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IT career tips to avoid the job hopper label

Rich Hein | April 3, 2013
Is being considered a job hopper the kiss of death for job seekers or is it the new norm? It all depends on the underlying reasons and how it's presented.

Resume Adjustments

Adjusting your resume is a great way to draw attention somewhere else--for example, to your skills or accomplishments. Below are two tips Mattson offers to do just that:

Refocus your resume: For example, highlight your achievements. "It's really about your work history and so sometimes you need to refocus your resume, you may need to provide a little explanation, like 'start-up company acquired,' something that tells a little bit more about the story," notes Mattson. Create a strong social presence that highlights achievements: For example: Build out your LinkedIn and Google+ pages making sure to highlight all your relevant achievements. "Honestly, if we are looking at someone who has a history of job hopping we definitely look more closely at all angles. We go so far as to look for recommendations on their LinkedIn profile," says Jalali. Having a strong social presence is more important than ever, get out there and start and start building your brand.

Tell Your Story

"Job hopping used to be the kiss of death on your resume and the candidate who only stayed at his or her companies for one or two years was considered to be potentially unstable," says Cashman.

However, with the economic instability and more workers coming to the realization that the days of working for one company for your career are essentially over, there seems to be a new norm where companies and recruiters are beginning to have a different view of the job hopper--seeing them [job hoppers] "as someone who is young but wants to gain experience rapidly, someone who is also flexible, resourceful and learns fast," says Mattson.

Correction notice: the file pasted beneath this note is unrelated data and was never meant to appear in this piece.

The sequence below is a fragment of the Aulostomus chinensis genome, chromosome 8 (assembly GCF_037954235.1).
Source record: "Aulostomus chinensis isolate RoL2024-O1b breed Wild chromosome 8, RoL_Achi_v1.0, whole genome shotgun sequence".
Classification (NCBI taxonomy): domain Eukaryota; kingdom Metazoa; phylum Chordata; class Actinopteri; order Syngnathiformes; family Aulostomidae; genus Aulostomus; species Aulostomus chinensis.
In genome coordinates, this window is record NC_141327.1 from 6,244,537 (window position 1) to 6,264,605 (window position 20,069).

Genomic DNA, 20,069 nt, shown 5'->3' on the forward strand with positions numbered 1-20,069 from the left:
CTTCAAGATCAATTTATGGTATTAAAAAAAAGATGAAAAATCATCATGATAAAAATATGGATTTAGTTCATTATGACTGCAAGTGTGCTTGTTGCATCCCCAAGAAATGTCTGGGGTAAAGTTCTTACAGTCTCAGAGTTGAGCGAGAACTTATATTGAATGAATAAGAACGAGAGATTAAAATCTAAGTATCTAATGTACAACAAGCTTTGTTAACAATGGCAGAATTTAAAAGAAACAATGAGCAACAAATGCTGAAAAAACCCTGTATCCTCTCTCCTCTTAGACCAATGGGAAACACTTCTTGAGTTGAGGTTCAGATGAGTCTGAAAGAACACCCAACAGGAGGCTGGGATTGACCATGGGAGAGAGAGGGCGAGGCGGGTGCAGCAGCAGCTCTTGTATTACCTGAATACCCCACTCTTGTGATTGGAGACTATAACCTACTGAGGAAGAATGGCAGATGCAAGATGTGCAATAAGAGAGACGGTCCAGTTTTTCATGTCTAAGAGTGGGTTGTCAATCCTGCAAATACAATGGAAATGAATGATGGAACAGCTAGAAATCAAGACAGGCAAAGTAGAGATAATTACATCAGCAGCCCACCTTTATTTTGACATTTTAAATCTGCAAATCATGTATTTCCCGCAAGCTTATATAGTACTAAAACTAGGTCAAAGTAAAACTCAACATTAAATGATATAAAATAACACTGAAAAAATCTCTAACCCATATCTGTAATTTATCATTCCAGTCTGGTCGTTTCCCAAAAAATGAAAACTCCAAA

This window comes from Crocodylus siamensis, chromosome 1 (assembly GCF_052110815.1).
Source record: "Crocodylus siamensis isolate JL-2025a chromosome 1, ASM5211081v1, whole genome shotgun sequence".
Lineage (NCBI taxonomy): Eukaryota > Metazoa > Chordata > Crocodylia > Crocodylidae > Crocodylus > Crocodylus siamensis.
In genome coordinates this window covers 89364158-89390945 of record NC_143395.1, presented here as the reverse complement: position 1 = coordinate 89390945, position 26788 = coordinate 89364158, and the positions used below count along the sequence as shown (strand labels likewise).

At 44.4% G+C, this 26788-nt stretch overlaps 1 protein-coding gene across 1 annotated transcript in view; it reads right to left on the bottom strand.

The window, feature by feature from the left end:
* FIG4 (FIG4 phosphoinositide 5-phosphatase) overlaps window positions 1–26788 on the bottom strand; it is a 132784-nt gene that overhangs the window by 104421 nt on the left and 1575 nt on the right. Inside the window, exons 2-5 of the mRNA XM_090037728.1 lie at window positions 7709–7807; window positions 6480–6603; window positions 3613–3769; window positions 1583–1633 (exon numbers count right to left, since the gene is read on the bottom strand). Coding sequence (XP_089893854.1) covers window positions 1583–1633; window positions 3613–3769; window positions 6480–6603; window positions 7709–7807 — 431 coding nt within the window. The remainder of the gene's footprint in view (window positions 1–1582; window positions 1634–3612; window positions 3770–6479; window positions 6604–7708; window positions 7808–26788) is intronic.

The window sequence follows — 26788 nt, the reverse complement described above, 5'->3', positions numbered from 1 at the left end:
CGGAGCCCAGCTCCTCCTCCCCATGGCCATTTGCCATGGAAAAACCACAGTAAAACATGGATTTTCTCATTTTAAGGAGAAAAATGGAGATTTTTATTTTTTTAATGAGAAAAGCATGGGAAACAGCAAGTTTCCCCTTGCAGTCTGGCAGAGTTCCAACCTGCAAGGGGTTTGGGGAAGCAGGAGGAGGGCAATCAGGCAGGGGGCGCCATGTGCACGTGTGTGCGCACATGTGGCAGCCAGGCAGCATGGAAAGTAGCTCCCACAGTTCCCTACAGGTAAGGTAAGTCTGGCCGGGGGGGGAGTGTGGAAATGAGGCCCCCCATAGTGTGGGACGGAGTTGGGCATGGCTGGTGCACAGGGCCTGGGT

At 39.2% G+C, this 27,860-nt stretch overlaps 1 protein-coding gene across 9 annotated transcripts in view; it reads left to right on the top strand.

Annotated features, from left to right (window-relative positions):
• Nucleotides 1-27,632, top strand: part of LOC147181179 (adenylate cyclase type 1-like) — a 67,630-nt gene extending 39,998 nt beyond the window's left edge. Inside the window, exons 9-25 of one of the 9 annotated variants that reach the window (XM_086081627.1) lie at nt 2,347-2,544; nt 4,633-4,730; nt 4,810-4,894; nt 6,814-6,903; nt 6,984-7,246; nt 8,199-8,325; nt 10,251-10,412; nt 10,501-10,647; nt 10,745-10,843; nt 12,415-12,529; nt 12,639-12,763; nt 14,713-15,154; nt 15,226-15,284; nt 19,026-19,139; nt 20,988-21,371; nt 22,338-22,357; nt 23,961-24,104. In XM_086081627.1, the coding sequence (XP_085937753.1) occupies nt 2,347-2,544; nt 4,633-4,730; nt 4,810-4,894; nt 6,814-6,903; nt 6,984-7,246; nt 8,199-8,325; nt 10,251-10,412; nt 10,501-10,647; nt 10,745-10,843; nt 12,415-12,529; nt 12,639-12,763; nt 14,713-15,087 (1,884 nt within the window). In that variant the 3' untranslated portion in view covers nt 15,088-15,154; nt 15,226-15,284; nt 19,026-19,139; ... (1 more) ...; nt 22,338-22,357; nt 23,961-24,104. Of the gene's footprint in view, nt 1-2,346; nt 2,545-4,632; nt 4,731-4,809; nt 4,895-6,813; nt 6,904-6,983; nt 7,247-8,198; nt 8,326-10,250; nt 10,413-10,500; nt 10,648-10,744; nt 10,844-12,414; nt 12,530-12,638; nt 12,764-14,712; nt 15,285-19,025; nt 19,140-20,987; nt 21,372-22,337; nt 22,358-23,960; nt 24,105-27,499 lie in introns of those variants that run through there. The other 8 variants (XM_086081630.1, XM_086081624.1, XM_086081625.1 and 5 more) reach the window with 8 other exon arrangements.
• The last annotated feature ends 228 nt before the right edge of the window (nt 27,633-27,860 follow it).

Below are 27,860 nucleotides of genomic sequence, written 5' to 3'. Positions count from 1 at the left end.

"Your resume should tell the reader why you were important to the success of some project or company and should show that you have grown over time gaining increased responsibility, scope and success. Probably the most important thing is to be able to demonstrate that no matter where you worked, or for how long, that you were someone who was critical to the success of a project or the company as a whole," says Steve Kasmouski, President of the Search Divisions at WinterWyman.

The bottom-line is you have to know what value you bring to the table, keep a record of your accomplishments and be prepared to explain your logic. Employees who know how to handle the situation and have prepared can turn that red flag into an offer letter.

Hiring Managers Take Heed

"As a hiring manager, your radar goes off when you notice this [job hopping] and you have to poke around a little more. If it's something that was out of their hands, it's always good to really spend more time on their references. Try to get references that validate or support their statement. Validate the fact of why someone was job hopping," says Jalali. Here are some additional tips for IT employers:

 

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